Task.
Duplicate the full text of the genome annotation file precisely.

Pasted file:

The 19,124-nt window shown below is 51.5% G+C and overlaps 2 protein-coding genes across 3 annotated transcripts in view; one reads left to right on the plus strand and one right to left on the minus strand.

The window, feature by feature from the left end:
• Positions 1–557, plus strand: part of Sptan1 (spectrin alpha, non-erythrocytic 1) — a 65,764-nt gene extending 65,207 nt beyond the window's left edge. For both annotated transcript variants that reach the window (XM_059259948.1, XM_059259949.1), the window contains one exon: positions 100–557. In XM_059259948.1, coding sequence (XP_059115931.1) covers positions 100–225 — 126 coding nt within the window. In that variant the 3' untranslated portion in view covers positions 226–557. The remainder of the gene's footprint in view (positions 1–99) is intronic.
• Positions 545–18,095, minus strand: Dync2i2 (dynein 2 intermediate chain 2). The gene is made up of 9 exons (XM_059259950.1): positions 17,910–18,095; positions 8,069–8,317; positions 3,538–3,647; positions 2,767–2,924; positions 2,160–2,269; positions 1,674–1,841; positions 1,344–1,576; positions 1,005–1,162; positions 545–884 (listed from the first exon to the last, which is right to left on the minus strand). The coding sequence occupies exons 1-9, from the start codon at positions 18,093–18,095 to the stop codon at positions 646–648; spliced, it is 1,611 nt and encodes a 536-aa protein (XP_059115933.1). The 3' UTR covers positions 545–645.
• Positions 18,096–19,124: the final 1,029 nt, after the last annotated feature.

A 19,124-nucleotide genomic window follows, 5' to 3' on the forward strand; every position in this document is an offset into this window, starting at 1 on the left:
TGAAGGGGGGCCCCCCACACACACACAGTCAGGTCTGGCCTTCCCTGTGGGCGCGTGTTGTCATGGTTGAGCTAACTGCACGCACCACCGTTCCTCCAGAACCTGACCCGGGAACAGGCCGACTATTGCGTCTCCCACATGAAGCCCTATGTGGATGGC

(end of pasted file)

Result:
The 19,124-nt window shown below is 51.5% G+C and overlaps 2 protein-coding genes across 3 annotated transcripts in view; one reads left to right on the plus strand and one right to left on the minus strand.

The window, feature by feature from the left end:
• Positions 1–557, plus strand: part of Sptan1 (spectrin alpha, non-erythrocytic 1) — a 65,764-nt gene extending 65,207 nt beyond the window's left edge. For both annotated transcript variants that reach the window (XM_059259948.1, XM_059259949.1), the window contains one exon: positions 100–557. In XM_059259948.1, coding sequence (XP_059115931.1) covers positions 100–225 — 126 coding nt within the window. In that variant the 3' untranslated portion in view covers positions 226–557. The remainder of the gene's footprint in view (positions 1–99) is intronic.
• Positions 545–18,095, minus strand: Dync2i2 (dynein 2 intermediate chain 2). The gene is made up of 9 exons (XM_059259950.1): positions 17,910–18,095; positions 8,069–8,317; positions 3,538–3,647; positions 2,767–2,924; positions 2,160–2,269; positions 1,674–1,841; positions 1,344–1,576; positions 1,005–1,162; positions 545–884 (listed from the first exon to the last, which is right to left on the minus strand). The coding sequence occupies exons 1-9, from the start codon at positions 18,093–18,095 to the stop codon at positions 646–648; spliced, it is 1,611 nt and encodes a 536-aa protein (XP_059115933.1). The 3' UTR covers positions 545–645.
• Positions 18,096–19,124: the final 1,029 nt, after the last annotated feature.

A 19,124-nucleotide genomic window follows, 5' to 3' on the forward strand; every position in this document is an offset into this window, starting at 1 on the left:
TGAAGGGGGGCCCCCCACACACACACAGTCAGGTCTGGCCTTCCCTGTGGGCGCGTGTTGTCATGGTTGAGCTAACTGCACGCACCACCGTTCCTCCAGAACCTGACCCGGGAACAGGCCGACTATTGCGTCTCCCACATGAAGCCCTATGTGGATGGC